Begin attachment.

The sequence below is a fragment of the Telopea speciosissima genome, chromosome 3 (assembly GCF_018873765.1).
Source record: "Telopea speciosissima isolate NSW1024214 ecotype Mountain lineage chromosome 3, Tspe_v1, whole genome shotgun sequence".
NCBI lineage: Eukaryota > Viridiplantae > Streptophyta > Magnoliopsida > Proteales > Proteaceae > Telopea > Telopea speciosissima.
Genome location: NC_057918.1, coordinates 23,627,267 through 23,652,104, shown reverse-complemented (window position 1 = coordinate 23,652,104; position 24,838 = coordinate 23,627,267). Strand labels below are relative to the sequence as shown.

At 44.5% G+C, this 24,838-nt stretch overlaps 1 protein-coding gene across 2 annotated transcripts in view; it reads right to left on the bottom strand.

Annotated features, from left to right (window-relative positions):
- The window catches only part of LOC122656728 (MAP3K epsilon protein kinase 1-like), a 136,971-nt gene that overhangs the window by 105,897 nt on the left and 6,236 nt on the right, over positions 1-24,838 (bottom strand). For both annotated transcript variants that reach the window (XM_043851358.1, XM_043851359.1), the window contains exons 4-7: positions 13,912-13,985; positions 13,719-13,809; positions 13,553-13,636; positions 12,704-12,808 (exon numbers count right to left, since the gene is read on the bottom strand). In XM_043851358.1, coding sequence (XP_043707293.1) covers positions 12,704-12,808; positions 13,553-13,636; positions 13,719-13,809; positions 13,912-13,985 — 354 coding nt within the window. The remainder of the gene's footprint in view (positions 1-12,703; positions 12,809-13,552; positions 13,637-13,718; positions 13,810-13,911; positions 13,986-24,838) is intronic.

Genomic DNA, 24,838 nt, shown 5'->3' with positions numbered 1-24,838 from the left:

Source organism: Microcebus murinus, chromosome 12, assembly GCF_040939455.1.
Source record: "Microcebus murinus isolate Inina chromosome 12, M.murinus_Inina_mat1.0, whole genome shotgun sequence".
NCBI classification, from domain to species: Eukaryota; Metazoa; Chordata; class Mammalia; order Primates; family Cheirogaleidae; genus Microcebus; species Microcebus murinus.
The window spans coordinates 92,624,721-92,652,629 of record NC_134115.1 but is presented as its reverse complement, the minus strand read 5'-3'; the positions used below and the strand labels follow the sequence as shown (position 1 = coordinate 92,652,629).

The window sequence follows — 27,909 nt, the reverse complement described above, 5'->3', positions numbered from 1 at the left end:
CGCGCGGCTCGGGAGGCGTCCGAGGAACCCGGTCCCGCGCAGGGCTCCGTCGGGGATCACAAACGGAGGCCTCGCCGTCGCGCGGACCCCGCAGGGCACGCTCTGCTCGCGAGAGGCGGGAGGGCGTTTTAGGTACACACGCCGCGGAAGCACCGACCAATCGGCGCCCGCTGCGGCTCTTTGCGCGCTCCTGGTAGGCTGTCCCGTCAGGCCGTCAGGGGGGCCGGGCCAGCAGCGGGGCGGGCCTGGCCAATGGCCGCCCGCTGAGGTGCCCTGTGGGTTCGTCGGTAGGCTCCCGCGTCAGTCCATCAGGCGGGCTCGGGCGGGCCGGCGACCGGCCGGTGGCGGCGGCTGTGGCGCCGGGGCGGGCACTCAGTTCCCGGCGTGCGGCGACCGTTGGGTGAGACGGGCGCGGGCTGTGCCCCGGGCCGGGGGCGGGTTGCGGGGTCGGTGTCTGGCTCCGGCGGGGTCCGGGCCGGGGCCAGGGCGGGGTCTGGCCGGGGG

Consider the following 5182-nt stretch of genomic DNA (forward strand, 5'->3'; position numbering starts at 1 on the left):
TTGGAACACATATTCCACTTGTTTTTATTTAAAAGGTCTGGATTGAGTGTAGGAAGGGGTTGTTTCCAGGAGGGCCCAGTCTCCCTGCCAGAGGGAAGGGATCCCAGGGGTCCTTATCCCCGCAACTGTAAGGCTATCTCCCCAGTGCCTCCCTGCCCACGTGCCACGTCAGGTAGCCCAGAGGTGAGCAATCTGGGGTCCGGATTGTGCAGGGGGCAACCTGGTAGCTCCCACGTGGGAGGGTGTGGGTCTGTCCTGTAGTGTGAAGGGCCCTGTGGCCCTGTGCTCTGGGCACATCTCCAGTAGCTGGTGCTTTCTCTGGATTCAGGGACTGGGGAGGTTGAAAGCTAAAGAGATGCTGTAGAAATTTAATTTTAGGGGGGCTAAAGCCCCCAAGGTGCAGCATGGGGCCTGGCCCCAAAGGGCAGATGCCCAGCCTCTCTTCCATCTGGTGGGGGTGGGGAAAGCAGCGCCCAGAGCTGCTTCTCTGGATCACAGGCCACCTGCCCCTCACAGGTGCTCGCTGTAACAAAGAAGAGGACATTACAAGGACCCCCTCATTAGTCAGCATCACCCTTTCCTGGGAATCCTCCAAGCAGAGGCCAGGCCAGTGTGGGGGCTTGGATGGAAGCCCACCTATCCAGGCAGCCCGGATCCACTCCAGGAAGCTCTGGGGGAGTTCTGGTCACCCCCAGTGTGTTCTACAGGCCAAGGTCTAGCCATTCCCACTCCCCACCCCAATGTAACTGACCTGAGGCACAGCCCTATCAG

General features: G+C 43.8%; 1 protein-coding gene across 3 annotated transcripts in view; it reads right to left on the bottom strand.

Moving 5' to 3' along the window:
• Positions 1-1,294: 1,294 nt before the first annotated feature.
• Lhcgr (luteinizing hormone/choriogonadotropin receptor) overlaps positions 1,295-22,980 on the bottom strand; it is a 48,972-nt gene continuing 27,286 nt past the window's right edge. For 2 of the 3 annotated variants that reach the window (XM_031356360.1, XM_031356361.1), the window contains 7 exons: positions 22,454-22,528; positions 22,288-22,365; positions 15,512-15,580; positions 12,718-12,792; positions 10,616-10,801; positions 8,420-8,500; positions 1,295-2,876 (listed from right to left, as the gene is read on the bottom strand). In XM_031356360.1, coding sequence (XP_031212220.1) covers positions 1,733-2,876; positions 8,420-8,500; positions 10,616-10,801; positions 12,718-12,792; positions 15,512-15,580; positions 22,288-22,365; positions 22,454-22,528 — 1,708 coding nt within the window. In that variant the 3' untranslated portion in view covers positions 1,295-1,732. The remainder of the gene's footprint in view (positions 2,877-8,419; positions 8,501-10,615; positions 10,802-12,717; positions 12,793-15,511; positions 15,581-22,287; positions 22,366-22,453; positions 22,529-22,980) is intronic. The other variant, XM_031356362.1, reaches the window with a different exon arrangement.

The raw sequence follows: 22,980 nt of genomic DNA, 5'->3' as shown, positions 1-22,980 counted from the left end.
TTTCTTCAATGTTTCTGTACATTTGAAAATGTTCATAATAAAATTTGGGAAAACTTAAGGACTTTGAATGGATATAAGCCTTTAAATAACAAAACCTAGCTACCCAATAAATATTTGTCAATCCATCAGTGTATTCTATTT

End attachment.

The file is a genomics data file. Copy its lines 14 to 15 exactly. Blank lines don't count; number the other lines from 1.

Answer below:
CGCGCGGCTCGGGAGGCGTCCGAGGAACCCGGTCCCGCGCAGGGCTCCGTCGGGGATCACAAACGGAGGCCTCGCCGTCGCGCGGACCCCGCAGGGCACGCTCTGCTCGCGAGAGGCGGGAGGGCGTTTTAGGTACACACGCCGCGGAAGCACCGACCAATCGGCGCCCGCTGCGGCTCTTTGCGCGCTCCTGGTAGGCTGTCCCGTCAGGCCGTCAGGGGGGCCGGGCCAGCAGCGGGGCGGGCCTGGCCAATGGCCGCCCGCTGAGGTGCCCTGTGGGTTCGTCGGTAGGCTCCCGCGTCAGTCCATCAGGCGGGCTCGGGCGGGCCGGCGACCGGCCGGTGGCGGCGGCTGTGGCGCCGGGGCGGGCACTCAGTTCCCGGCGTGCGGCGACCGTTGGGTGAGACGGGCGCGGGCTGTGCCCCGGGCCGGGGGCGGGTTGCGGGGTCGGTGTCTGGCTCCGGCGGGGTCCGGGCCGGGGCCAGGGCGGGGTCTGGCCGGGGG

Consider the following 5182-nt stretch of genomic DNA (forward strand, 5'->3'; position numbering starts at 1 on the left):